The Matrix, or, the two sides of perversion

[Delivered at the Inside the Matrix: International Symposium at the Center for Art and Media, Karlsruhe, on October 28th 1999.]

When I saw The Matrix at a local theatre in Slovenia, I had the unique opportunity of sitting close to the ideal spectator of the film – namely, to an idiot. A man in the late 20ies at my right was so immersed in the film that he all the time disturbed other spectators with loud exclamations, like “My God, wow, so there is no reality!”… I definitely prefer such naive immersion to the pseudo-sophisticated intellectualist readings which project into the film the refined philosophical or psychoanalytic conceptual distinctions.13

It is nonetheless easy to understand this intellectual attraction of The Matrix: is it not that The Matrix is one of the films which function as a kind of Rorschach test [http://rorschach.test.at/] setting in motion the universalized process of recognition, like the proverbial painting of God which seems always to stare directly at you, from wherever you look at it – practically every orientation seems to recognize itself in it? My Lacanian friends are telling me that the authors must have read Lacan; the Frankfurt School partisans see in the Matrix the extrapolated embodiment of Kulturindustrie, the alienated-reified social Substance (of the Capital) directly taking over, colonizing our inner life itself, using us as the source of energy; New Agers see in the source of speculations on how our world is just a mirage generated by a global Mind embodied in the World Wide Web. This series goes back to Plato’s Republic: does The Matrix not repeat exactly Plato’s dispositif of the cave (ordinary humans as prisoners, tied firmly to their seats and compelled to watch the shadowy performance of (what they falsely consider to be) reality? The important difference, of course, is that when some individuals escape their cave predicament and step out to the surface of the Earth, what they find there is no longer the bright surface illuminated by the rays of the Sun, the supreme Good, but the desolate “desert of the real.” The key opposition is here the one between Frankfurt School and Lacan: should we historicize the Matrix into the metaphor of the Capital that colonized culture and subjectivity, or is it the reification of the symbolic order as such? However, what if this very alternative is false? What if the virtual character of the symbolic order “as such” is the very condition of historicity?

Reaching the End Of the World

Of course, the idea of the hero living in a totally manipulated and controlled artificial universe is hardly original: The Matrix just radicalizes it by bringing in virtual reality. The point here is the radical ambiguity of the VR with regard to the problematic of iconoclasm. On the one hand, VR marks the radical reduction of the wealth of our sensory experience to – not even letters, but – the minimal digital series of 0 and 1, of passing and non-passing of the electrical signal. On the other hand, this very digital machine generates the “simulated” experience of reality which tends to become indiscernible from the “real” reality, with the consequence of undermining the very notion of “real” reality – VR is thus at the same time the most radical assertion of the seductive power of images.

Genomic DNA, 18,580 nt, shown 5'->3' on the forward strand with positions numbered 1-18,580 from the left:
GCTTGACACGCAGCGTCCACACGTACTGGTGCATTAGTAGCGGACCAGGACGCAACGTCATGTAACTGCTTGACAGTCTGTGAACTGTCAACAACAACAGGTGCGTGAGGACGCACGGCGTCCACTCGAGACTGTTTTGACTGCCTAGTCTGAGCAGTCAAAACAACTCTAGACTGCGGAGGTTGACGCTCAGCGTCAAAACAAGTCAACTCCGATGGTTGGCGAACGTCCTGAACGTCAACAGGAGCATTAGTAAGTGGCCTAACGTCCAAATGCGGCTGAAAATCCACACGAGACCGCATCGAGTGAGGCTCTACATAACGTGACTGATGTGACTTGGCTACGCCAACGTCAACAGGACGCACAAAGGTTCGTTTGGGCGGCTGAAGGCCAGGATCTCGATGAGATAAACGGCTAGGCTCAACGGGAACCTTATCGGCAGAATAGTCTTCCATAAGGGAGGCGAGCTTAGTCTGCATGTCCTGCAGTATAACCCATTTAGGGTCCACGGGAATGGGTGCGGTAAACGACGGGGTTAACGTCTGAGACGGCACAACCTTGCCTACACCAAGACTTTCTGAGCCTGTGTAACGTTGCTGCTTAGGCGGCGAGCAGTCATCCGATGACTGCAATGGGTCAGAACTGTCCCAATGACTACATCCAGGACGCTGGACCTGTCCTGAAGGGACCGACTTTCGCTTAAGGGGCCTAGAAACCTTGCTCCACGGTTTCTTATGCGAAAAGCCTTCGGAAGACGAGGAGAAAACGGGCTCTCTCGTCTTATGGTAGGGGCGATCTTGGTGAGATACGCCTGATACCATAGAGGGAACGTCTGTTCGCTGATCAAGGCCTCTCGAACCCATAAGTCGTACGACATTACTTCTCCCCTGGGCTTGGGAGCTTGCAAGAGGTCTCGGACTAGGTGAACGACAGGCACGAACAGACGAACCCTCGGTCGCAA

Is not the ultimate American paranoiac fantasy that of an individual living in a small idyllic Californian city, a consumerist paradise, who suddenly starts to suspect that the world he lives in is a fake, a spectacle staged to convince him that he lives in a real world, while all people around him are effectively actors and extras in a gigantic show? The most recent example of this is Peter Weir’s The Truman Show (1998), with Jim Carrey playing the small town clerk who gradually discovers the truth that he is the hero of a 24-hours permanent TV show: his hometown is constructed on a gigantic studio set, with cameras following him permanently. Sloterdijk’s “sphere” is here literally realized, as the gigantic metal sphere that envelopes and isolates the entire city. This final shot of The Truman Show may seem to enact the liberating experience of breaking out from the ideological suture of the enclosed universe into its outside, invisible from the ideological inside. However, what if it is precisely this “happy” denouement of the film (let us not forget: applauded by the millions around the world watching the last minutes of the show), with the hero breaking out and, as we are led to believe, soon to join his true love (so that we have again the formula of the production of the couple!), that is ideology at its purest? What if ideology resides in the very belief that, outside the closure of the finite universe, there is some “true reality” to be entered?14